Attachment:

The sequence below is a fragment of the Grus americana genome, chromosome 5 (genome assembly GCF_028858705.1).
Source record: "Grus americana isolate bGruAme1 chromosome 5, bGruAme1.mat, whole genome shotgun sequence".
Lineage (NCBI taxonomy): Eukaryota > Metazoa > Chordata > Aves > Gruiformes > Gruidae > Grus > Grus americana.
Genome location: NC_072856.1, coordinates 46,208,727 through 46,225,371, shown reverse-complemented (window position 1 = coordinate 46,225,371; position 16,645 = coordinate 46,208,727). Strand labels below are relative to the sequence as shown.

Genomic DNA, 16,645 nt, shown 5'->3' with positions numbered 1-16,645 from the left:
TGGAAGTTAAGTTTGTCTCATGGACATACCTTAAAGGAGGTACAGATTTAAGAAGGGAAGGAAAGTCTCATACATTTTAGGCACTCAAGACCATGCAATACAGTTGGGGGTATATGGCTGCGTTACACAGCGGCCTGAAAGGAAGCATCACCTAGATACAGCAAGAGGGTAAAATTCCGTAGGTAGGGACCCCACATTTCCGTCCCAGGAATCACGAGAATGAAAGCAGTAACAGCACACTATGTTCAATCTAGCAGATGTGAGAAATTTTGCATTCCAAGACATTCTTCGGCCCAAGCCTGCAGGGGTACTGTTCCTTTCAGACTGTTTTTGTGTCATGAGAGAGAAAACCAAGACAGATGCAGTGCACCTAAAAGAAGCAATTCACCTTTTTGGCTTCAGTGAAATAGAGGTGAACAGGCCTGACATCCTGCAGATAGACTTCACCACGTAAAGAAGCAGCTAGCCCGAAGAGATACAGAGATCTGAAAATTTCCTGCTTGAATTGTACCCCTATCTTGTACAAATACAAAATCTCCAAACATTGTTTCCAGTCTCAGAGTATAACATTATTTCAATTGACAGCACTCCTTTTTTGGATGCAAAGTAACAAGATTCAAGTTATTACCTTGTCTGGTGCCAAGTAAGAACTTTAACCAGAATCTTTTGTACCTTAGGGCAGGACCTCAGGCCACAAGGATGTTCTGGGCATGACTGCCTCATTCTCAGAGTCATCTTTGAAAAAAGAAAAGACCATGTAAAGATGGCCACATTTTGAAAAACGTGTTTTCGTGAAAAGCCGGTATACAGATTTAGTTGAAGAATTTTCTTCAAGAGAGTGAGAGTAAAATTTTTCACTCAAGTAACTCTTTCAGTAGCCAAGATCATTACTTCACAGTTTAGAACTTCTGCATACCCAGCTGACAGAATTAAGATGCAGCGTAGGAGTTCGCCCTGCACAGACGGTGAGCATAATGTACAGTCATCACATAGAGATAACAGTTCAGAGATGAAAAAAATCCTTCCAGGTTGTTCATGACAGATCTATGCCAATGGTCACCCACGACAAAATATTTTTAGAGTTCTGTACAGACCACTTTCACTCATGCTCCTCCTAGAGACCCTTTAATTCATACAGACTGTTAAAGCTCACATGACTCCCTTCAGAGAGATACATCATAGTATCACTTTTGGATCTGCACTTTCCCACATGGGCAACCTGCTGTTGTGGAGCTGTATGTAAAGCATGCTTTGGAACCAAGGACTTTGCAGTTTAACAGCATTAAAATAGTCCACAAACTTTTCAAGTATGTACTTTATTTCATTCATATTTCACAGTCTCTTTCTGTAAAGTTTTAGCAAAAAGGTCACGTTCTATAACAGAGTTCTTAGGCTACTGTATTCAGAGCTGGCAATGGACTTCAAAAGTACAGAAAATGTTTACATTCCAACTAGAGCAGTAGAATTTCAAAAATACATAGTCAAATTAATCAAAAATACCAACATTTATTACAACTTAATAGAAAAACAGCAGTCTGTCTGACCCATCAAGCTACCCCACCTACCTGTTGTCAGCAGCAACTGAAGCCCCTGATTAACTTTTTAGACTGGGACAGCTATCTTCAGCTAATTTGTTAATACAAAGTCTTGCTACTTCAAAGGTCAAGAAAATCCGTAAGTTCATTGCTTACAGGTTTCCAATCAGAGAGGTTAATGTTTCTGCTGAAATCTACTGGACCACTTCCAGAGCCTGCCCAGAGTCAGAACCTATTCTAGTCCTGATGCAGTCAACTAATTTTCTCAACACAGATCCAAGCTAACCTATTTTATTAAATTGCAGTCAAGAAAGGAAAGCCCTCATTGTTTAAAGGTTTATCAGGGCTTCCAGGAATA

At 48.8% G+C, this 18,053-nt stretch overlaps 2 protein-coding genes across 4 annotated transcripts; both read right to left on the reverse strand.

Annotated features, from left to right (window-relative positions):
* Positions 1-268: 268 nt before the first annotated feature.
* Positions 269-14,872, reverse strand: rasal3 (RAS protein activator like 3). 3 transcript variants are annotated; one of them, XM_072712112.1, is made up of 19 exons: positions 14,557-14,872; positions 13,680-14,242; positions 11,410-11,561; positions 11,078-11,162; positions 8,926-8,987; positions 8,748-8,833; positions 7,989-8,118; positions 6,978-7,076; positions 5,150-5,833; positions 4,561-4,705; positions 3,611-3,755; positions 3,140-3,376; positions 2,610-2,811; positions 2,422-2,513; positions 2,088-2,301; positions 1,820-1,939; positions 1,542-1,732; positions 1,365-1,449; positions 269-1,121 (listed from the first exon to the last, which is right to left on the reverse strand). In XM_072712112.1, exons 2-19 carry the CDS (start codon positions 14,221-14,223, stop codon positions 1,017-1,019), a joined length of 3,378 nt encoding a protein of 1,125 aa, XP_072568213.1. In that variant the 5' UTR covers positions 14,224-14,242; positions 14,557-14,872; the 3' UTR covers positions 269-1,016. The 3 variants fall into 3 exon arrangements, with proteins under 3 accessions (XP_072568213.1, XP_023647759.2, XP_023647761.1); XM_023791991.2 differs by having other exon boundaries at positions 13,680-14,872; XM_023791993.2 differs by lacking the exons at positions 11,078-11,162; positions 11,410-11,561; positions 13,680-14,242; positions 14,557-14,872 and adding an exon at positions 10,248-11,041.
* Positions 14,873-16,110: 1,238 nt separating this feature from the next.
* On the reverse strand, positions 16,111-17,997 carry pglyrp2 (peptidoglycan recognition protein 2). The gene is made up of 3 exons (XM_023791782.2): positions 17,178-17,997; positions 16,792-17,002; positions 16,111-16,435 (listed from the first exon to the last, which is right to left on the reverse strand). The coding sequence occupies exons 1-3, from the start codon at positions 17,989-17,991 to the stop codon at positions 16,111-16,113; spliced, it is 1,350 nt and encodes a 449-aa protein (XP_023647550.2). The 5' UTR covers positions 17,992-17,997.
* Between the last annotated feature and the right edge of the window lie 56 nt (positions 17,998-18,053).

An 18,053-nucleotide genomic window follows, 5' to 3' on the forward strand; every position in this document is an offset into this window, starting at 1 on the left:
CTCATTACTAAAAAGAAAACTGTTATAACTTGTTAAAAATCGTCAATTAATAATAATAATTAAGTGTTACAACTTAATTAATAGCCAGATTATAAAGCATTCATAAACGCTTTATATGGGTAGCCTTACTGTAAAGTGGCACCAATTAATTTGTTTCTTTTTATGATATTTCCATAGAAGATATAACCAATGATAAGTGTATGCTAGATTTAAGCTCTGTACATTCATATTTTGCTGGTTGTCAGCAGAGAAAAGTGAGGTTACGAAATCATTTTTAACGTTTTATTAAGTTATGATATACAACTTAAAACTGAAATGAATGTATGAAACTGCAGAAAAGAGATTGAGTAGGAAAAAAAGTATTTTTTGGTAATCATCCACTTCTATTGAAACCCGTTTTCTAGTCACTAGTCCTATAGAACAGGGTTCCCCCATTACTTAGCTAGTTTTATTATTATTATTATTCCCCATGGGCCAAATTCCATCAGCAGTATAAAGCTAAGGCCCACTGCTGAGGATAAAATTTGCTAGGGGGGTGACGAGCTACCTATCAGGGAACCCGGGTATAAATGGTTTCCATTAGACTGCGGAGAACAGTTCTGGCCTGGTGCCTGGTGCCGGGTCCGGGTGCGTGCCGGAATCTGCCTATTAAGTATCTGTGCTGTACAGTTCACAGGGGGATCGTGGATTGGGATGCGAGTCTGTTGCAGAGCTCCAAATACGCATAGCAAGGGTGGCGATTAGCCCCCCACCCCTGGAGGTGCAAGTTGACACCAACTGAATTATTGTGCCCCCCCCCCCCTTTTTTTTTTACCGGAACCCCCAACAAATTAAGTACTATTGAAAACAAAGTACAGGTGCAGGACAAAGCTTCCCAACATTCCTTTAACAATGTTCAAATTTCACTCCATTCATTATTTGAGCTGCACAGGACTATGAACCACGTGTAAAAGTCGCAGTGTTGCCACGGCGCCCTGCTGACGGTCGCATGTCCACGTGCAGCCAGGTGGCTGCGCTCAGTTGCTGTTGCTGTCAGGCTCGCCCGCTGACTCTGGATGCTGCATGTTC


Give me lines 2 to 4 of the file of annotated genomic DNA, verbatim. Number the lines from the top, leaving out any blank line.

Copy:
Source record: "Grus americana isolate bGruAme1 chromosome 5, bGruAme1.mat, whole genome shotgun sequence".
Lineage (NCBI taxonomy): Eukaryota > Metazoa > Chordata > Aves > Gruiformes > Gruidae > Grus > Grus americana.
Genome location: NC_072856.1, coordinates 46,208,727 through 46,225,371, shown reverse-complemented (window position 1 = coordinate 46,225,371; position 16,645 = coordinate 46,208,727). Strand labels below are relative to the sequence as shown.